which the forward and reverse reactions are proceeding at the same rate. The reaction has achieved dynamic equilibrium and the
amount of reactant and product does not change despite the fact that both the forward and reverse reactions are still proceeding..
Examples of reversible reactions
Copper sulfate is a colourless (white) ionic crystalline solid. However most of the time you will
have seen or used it in the lab it is blue not white. The reason for
this is that it absorbs water from the air and this turns it blue. The dry or anhydrous copper sulfate
has the formula CuS04, it is an ionic compounds with a giant ionic lattice structure.
The water it absorbs from the air fits into this lattice structure and is held weakly in place. The
wet or hydrated copper sulfate has the formula: CuS04.5H2O (the .5H2O just
means that it has 5 moles of water associated with it crystal structure). This water can be
easily evaporated from the lattice by heating. This is shown below, once it has evaporated it loses
its blue colour and turns white or colourless to form anhydrous copper sulfate. Addition of
water again forms the hydrated blue form of copper sulfate.
We can show this reversible reaction in an equation as:
hydrated copper sulfate ⇌ anhydrous copper sulfate + water
CuS04.5H2O ⇌ CuS04 + 5H20
The thermal decomposition of ammonium chloride
Ammonium chloride is a colourless solid which will decompose when heated to form a mixture of two gases, ammonia and
hydrogen chloride gas. This reaction is reversible and when cooled the mixture of the basic ammonia and the acidic hydrogen chloride gases will
reform solid crystals of ammonia chloride. This reaction can be shown as:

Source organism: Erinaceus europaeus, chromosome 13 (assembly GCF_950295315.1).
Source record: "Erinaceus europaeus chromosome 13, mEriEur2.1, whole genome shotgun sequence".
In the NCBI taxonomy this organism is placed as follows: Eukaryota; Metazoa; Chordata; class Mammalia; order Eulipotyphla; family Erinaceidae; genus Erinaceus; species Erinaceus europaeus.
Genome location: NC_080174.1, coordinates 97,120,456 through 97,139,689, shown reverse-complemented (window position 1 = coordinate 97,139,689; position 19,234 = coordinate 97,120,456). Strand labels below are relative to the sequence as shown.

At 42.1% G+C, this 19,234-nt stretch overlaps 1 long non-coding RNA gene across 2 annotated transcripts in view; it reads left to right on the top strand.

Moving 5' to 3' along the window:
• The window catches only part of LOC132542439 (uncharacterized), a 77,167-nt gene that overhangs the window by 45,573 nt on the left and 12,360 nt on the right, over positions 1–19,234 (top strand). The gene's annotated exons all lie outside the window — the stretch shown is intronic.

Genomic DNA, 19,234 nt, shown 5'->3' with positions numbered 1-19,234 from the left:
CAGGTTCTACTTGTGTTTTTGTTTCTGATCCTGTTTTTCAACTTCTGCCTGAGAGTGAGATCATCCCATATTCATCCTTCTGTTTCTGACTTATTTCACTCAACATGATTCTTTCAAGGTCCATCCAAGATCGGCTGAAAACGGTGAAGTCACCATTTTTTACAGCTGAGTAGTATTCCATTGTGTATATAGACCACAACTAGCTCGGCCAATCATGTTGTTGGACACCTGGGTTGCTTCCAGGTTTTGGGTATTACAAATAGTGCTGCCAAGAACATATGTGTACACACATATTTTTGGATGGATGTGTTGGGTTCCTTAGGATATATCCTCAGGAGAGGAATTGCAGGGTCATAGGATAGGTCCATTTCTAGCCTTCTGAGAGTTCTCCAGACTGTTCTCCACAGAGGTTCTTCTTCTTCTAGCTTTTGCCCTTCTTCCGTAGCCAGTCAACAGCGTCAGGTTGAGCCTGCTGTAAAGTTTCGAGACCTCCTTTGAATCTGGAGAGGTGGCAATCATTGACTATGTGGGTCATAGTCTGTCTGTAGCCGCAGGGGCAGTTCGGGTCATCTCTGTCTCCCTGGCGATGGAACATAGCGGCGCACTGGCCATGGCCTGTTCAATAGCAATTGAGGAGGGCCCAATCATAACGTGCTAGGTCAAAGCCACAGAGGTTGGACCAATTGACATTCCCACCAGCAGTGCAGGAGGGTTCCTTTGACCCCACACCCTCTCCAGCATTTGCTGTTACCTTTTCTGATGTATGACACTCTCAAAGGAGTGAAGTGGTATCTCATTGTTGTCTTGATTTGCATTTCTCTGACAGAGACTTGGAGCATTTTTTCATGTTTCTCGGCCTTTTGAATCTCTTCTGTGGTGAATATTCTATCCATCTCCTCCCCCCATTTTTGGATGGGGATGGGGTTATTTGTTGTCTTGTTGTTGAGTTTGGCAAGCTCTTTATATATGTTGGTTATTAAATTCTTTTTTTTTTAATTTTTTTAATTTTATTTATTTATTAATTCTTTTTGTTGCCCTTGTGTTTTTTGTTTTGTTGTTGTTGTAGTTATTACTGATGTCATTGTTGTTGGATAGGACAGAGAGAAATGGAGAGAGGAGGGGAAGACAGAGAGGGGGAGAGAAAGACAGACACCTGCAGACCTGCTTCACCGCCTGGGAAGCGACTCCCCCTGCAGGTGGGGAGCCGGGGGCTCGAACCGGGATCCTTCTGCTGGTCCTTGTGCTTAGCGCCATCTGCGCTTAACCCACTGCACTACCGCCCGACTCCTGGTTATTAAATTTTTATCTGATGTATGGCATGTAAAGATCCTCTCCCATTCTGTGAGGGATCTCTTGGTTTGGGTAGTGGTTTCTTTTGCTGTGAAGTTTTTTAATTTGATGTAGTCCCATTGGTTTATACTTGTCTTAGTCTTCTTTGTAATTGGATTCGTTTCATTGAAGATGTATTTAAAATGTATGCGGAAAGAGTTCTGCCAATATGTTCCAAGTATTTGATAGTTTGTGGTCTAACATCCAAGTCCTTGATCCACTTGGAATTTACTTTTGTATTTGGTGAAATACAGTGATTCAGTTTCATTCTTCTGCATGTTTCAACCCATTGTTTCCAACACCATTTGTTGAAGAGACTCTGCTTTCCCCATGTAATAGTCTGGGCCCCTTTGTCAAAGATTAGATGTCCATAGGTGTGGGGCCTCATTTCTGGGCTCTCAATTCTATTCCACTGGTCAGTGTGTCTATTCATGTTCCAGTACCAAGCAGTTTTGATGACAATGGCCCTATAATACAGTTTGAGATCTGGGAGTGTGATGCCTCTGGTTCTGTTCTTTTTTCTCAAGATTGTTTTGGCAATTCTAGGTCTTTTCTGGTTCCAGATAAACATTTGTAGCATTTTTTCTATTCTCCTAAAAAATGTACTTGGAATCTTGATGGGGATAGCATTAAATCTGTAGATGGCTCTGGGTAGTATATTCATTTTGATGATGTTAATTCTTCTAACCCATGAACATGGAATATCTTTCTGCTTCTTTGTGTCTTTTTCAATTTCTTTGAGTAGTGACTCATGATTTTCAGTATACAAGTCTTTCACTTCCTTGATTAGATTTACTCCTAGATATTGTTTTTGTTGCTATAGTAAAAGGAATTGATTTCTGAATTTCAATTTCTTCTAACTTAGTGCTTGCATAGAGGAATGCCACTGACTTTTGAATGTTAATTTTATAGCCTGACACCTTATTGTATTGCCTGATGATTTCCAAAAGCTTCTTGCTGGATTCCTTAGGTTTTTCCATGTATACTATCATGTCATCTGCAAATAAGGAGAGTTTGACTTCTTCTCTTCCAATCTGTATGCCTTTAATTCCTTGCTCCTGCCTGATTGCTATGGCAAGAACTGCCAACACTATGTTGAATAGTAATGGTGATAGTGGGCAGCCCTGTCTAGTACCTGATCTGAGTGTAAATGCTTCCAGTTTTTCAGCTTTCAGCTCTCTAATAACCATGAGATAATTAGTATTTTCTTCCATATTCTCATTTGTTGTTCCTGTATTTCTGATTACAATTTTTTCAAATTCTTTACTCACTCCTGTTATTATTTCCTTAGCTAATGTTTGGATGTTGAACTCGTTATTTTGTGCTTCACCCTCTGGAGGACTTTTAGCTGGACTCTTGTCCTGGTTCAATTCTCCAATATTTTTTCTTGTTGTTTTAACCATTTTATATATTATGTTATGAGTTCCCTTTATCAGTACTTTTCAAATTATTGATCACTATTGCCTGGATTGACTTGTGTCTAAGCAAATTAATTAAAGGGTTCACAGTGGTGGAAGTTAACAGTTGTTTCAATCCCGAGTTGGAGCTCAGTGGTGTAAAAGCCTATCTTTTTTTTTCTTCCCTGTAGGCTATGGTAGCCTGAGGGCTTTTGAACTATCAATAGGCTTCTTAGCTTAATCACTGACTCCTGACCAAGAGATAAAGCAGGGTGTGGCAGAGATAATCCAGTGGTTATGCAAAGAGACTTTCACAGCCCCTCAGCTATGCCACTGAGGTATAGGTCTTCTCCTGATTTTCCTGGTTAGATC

ammonia chloride(s) ⇌ ammonia(g) + hydrogen chloride(g)
NH4(s) ⇌ NH3(g) + HCl(s)
The diagram opposite shows the reaction. On heating the solid crystals of ammonium chloride decompose to form the
basic gas ammonia and the acidic gas hydrogen chloride. These two gases quickly rise up the boiling tube, and if they
meet a cool surface they will immediate react and reform crystals of ammonium chloride. During the experiment shown if
the boiling tube is gently heated then the middle and top will remain sufficiently cool for crystals of ammonium chloride to
reform on the sides of the boiling tube. Once the two gases leave the boiling tube they will also cool down enough for
a cloud of white solid ammonium chloride to form.
- Reversible reactions are chemical reactions that can be reversed. In a reversible reaction the products can react
with each other and reform the reactants.
- Dynamic equilibrium is the point in a reversible reaction where the rate at which the reactants form products is exactly
matched by the rate at which products reform reactants.
- It is only possible to achieve dynamic equilibrium in reactions which are closed. This means no reactants or products are allowed to escape or leave
the reacting system, e.g. no gases are allowed to escape, otherwise equilibrium will never be achieved.